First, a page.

What makes a good philosopher?

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PappasNick
 
Reply Thu 11 Mar, 2010 06:59 pm
@jeeprs,
jeeprs;138780 wrote:
Actually it was pretty open-and-shut. The question was about IQ testing methodolgy. It was the first Uni essay I actually attempted. But instead of writing up the pros and cons of the various methods we had read about I wrote an essay on whether intelligence was something that could be tested. The comment simply was 'F - Wrong department'. So I went and asked the lecturer and she said that I simply didn't answer the question. And I hadn't - so really I had no leg to stand on, I realised. But I passed the rest of the year, so I put it down to a learning experience.

I remained very combative about behaviourism, positivism, or whatever I diagnosed as 'philosophical materialism', but I generally did OK after that. I don't think I failed anything else but I had a few heated debates.


I bet the essay you wrote on whether intelligence can be tested was much more interesting than any of the other essays in that class.
 
north
 
Reply Thu 11 Mar, 2010 08:55 pm
@hue-man,
hue-man;71114 wrote:
I believe that in order to be a good philosopher one must do the following things:

1. Rid themselves of anthropocentricity.

2. Think critically about all arguments, including their own; and follow a logical conclusion to wherever it may lead.

3. Accept the truth, even when it's inconvenient.

4. Balance emotion with logic.

I would sum up a bad philosopher with the following sentence:

The hallmark of a bad philosopher is that they seek appeasement first and truth second.


agreed

but I would add further to the list ;

ability to Reason and be objective , as well
 
pondfish
 
Reply Thu 11 Mar, 2010 09:06 pm
@north,
There is no truth!. Only beliefs.:bigsmile:
 
north
 
Reply Thu 11 Mar, 2010 09:16 pm
@pondfish,
pondfish;138821 wrote:
There is no truth!. Only beliefs.:bigsmile:


so you think that the need for air by you is not a truth Very Happy
 
pondfish
 
Reply Thu 11 Mar, 2010 09:55 pm
@hue-man,
You need to define truth. Then i disprove it.

Smile

---------- Post added 03-11-2010 at 10:56 PM ----------

Everything is true in certain context and false in another context. Context is a bundle of assumptions. Boundary and conditions.

Things can be only truth within certain context , as you stretch the context truth become false.
 
north
 
Reply Thu 11 Mar, 2010 10:08 pm
@pondfish,
Quote:

pondfish;138835 wrote:
You need to define truth. Then i disprove it.

Smile


that which cannot be cannot be disproved




---------- Post added 03-11-2010 at 10:56 PM ----------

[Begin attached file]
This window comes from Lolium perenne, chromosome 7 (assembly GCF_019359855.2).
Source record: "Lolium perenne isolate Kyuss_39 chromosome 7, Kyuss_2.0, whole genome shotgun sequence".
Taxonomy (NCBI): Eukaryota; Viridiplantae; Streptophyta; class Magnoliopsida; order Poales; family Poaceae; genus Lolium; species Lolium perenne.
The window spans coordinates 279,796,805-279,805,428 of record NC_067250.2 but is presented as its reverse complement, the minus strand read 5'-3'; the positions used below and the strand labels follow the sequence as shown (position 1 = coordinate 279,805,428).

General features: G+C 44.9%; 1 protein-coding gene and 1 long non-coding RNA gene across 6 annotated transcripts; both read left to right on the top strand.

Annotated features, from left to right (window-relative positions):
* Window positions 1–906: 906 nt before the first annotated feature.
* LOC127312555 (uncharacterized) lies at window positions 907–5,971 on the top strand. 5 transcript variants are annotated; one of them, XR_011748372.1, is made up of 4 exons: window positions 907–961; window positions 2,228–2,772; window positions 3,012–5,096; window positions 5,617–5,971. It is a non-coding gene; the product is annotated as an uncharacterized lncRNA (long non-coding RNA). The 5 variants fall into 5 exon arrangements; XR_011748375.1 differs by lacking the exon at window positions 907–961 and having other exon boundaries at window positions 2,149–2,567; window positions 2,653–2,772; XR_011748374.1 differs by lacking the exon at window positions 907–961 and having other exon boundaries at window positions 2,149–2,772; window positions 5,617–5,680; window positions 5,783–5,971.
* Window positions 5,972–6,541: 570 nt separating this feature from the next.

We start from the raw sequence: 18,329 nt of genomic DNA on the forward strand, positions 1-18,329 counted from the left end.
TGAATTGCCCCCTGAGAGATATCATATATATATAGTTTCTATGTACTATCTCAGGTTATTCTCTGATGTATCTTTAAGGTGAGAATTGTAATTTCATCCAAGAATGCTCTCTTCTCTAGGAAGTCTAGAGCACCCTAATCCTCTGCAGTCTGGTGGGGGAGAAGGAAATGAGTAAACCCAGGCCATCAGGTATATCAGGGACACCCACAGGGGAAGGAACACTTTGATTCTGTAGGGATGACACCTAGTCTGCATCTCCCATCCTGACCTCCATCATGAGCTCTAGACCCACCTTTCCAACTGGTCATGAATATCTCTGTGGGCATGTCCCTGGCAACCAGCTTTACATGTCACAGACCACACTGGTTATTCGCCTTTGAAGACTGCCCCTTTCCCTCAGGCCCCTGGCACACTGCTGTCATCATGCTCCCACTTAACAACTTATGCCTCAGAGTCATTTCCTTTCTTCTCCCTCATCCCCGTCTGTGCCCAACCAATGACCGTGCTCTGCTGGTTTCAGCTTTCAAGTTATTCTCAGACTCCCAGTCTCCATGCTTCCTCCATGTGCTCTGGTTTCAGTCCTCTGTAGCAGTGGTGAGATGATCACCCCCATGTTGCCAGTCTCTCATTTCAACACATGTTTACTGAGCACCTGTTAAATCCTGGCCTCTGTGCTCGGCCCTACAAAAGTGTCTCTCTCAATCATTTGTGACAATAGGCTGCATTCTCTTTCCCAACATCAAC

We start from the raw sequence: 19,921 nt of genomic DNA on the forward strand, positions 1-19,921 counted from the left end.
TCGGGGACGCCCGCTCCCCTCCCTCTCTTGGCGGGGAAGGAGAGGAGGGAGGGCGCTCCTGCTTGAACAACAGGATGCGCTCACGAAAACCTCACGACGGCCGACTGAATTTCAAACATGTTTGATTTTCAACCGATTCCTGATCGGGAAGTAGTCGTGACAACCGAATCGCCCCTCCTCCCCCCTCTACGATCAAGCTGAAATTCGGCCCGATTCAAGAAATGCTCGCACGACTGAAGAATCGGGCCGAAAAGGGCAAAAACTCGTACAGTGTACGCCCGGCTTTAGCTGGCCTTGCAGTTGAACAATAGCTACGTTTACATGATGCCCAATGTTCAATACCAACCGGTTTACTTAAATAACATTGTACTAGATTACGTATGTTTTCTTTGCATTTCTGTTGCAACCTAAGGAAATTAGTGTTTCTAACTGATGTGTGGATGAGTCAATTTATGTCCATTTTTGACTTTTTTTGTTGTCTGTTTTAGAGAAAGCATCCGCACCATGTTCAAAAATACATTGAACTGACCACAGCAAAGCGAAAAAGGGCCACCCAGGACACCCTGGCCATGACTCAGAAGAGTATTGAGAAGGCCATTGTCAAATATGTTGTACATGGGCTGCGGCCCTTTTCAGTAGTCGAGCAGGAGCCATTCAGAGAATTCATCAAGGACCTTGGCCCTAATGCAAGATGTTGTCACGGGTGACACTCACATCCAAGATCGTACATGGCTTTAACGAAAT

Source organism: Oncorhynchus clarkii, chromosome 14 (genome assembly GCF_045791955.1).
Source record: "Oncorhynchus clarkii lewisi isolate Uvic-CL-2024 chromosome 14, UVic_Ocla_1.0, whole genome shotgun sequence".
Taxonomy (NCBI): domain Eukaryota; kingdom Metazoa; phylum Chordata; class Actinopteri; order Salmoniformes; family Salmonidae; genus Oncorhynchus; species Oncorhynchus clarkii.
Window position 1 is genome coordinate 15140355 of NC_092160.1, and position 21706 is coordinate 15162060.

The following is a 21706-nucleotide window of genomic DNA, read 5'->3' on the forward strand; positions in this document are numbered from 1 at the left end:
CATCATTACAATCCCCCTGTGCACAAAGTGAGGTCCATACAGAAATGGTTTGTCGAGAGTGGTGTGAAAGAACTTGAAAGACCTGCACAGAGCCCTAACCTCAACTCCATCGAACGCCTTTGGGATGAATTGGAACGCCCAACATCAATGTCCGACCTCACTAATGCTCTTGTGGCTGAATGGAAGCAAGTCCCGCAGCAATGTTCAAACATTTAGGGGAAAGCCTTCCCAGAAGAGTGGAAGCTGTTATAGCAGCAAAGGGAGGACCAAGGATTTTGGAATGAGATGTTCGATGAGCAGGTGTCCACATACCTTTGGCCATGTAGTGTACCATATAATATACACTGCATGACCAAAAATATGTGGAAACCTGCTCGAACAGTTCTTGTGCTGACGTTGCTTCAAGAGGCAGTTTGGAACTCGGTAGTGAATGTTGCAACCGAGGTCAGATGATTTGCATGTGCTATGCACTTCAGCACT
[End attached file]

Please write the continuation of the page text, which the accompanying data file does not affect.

Quote:

Everything is true in certain context and false in another context. Context is a bundle of assumptions. Boundary and conditions.

Things can be only truth within certain context , as you stretch the context truth become false.


so what truth has no context associated with it ?
 
HexHammer
 
Reply Thu 11 Mar, 2010 10:26 pm
@PappasNick,
PappasNick;138720 wrote:
I think that philosophy and science, in the older and broader understanding of them, are nearly identical.
Horray for sponatanious genesis then! Very Happy

:poke-eye:
 
north
 
Reply Thu 11 Mar, 2010 10:39 pm
@HexHammer,
Quote:
Originally Posted by pondfish http://www.philosophyforum.com/images/PHBlue/buttons/viewpost.gif
You need to define truth. Then i disprove it.

Smile

that which cannot be cannot be disproved

as I said you can't go without air , context or not , it is a truth

---------- Post added 03-11-2010 at 11:43 PM ----------

Quote:

Everything is true in certain context and false in another context. Context is a bundle of assumptions. Boundary and conditions.

Things can be only truth within certain context , as you stretch the context truth become false.


so what truth has no context associated with it ?

there is no assumptions about the Human need of air

its a fact
 
pondfish
 
Reply Fri 12 Mar, 2010 01:25 am
@hue-man,
Today's truth is tomorrow's false eventually.
 
Jebediah
 
Reply Fri 12 Mar, 2010 08:28 am
@pondfish,
pondfish;138884 wrote:
Today's truth is tomorrow's false eventually.


Was this true when you posted it yesterday and false when I read it today? :devilish:
 
platorepublic
 
Reply Tue 27 Apr, 2010 10:02 am
@hue-man,
There are no rules, guys. That's what makes a philosopher. I could warp the whole universe if I wanted to.
 
kennethamy
 
Reply Tue 27 Apr, 2010 10:25 am